Blast from the past — how companies behaved in 2008 is how a lot of them are behaving now

Rita McGrath
6 min readJun 1

In October of 2008, I wrote about a company that had a reputation as a paragon of good management that was its own worst enemy when it came to sustainable efforts to innovate and transform. With economic uncertainty in the air, a lot of firms are falling right into those same old patterns.

Self-Inflected Wounds

The collapse of Lehman Brothers in September 2008 triggered a severe global financial crisis. It led to a worldwide recession, financial market turmoil, and a massive government bailout of banks and financial institutions. This brought the speculative world of Wall Street right to Main Street’s doorstep and left a lot of people angry and disillusioned.

Businesses, unsurprisingly, responded then as they are responding now, by pulling back on non-core activities, making cuts, and halting their innovation efforts. It is particularly painful for the tech sector, which rode high on the “free money” period of the mid 000’s and are now coming back to earth. I commented on this pattern back then, in a blog post about a company I was working with.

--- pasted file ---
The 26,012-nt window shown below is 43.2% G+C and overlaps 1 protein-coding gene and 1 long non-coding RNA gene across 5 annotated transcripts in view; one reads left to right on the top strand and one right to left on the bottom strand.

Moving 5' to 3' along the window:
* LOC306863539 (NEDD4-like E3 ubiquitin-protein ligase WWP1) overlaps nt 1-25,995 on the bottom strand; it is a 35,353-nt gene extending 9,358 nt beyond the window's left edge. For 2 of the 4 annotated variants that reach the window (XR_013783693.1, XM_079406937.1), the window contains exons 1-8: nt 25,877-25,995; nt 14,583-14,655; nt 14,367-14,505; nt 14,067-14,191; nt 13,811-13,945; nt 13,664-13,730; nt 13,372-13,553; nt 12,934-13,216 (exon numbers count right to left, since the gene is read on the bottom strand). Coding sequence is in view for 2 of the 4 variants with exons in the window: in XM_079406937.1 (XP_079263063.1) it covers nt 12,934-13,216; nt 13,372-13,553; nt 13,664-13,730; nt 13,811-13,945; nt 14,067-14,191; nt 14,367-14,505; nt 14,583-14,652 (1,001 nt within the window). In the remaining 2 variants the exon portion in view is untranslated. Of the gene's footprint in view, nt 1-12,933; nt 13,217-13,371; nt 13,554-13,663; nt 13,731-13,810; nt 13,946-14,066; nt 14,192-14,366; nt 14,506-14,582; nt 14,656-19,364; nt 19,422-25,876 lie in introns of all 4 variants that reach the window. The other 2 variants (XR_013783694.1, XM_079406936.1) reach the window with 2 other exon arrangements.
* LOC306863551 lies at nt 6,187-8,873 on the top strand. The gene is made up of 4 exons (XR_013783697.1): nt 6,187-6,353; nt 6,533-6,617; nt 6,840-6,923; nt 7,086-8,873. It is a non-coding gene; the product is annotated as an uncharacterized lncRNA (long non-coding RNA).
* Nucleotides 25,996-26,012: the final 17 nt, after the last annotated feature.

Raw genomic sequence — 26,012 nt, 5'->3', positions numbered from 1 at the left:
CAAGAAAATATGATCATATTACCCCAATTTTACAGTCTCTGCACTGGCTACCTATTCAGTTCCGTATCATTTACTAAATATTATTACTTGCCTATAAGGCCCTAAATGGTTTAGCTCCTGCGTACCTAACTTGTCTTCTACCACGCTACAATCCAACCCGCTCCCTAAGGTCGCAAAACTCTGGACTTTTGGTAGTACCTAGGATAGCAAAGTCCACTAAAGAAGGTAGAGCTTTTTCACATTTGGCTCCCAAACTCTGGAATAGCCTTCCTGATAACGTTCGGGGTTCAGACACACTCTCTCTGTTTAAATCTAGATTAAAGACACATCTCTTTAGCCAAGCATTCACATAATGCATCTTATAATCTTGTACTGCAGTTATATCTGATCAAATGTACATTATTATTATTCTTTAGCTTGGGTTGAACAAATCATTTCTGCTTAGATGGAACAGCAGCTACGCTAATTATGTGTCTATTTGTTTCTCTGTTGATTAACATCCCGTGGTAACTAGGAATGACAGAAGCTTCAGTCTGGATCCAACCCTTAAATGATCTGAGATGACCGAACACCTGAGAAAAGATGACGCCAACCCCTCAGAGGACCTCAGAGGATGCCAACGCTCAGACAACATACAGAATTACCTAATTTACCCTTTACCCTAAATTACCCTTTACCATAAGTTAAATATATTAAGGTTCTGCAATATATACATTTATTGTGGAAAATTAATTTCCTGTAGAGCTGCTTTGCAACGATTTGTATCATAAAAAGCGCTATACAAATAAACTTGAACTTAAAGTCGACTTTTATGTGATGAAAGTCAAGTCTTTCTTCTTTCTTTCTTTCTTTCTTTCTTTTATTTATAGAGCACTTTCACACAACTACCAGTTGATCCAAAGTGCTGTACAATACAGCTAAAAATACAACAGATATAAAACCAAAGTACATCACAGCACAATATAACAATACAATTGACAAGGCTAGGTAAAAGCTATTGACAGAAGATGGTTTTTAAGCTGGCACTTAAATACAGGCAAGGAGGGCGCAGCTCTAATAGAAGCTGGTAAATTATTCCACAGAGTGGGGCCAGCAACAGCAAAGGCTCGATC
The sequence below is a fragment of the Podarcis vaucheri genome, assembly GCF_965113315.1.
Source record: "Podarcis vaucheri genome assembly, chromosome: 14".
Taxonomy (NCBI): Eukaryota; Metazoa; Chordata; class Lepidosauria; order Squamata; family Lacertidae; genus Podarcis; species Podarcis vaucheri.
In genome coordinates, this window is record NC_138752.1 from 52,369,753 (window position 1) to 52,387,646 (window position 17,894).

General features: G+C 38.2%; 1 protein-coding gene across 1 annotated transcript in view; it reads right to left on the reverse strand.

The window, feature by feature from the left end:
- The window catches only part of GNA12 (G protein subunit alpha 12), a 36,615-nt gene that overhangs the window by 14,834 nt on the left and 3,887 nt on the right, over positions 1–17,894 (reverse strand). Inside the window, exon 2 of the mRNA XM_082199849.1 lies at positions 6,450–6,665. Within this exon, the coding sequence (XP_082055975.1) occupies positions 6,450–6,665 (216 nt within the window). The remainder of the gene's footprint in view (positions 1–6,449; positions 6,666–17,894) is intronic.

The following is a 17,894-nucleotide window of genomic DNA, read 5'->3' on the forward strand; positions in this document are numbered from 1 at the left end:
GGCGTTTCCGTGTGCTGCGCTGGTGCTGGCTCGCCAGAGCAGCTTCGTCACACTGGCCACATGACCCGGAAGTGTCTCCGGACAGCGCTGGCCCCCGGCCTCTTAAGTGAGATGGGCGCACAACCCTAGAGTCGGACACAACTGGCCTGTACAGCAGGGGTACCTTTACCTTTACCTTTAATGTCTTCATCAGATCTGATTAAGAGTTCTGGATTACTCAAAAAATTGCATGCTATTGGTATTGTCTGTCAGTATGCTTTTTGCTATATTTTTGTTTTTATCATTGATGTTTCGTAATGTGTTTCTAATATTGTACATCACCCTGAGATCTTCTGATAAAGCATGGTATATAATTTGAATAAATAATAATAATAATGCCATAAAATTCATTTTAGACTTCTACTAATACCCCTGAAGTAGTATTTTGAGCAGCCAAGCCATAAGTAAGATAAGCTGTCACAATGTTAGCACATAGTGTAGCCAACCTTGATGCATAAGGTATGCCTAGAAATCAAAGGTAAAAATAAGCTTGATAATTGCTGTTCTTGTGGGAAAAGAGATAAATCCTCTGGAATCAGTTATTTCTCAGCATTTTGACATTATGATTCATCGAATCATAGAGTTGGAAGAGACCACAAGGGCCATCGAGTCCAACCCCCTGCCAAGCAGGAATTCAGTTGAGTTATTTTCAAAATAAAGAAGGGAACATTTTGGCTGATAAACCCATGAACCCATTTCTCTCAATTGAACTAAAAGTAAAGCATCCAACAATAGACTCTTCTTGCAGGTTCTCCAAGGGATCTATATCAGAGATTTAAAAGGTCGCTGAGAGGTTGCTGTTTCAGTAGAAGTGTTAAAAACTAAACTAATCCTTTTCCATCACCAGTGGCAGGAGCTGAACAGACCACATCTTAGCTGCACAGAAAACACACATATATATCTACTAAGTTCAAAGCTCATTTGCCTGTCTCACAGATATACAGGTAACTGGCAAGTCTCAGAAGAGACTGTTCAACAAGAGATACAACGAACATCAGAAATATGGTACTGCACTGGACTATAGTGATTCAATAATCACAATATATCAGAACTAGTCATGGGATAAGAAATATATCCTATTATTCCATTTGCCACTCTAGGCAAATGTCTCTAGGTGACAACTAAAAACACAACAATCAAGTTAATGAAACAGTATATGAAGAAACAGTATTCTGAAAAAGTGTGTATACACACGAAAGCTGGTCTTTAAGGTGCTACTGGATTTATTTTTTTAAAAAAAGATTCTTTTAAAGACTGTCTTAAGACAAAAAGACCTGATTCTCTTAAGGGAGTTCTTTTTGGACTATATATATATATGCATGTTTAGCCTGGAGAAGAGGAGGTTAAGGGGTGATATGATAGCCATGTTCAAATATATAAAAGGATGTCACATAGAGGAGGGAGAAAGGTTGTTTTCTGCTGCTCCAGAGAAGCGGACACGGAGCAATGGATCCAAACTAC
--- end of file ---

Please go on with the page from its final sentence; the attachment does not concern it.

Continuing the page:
Here’s what I wrote back then, about a company that made Fast Company’s list of the most innovative companies for 2010!

“I am spending today (October 08, 2008) with a very well-managed, large company. Even here, the long fingers of the economic slowdown are creating more obstacles to innovation-led growth than in more ‘normal’ times.

I asked a group of company leaders to articulate the most common barriers and obstacles to growth that they observed in their organization.

The issues they raised included:

  • The “de-risk” mode that many companies have gone into which makes anything even remotely unpredictable look dangerous.
  • A lack of a global mindset that leads to local optimization of investment and cuts off more promising corporate projects.
  • Brand conflict — when a new project isn’t a great fit for the existing brand.
  • Churn among the managers and leaders involved in innovation projects.
  • Silos within the organization.
Rita McGrath

Columbia Business School Professor. Thinkers50 top 10 & #1 in strategy. Bestselling author of The End of Competitive Advantage & Seeing Around Corners.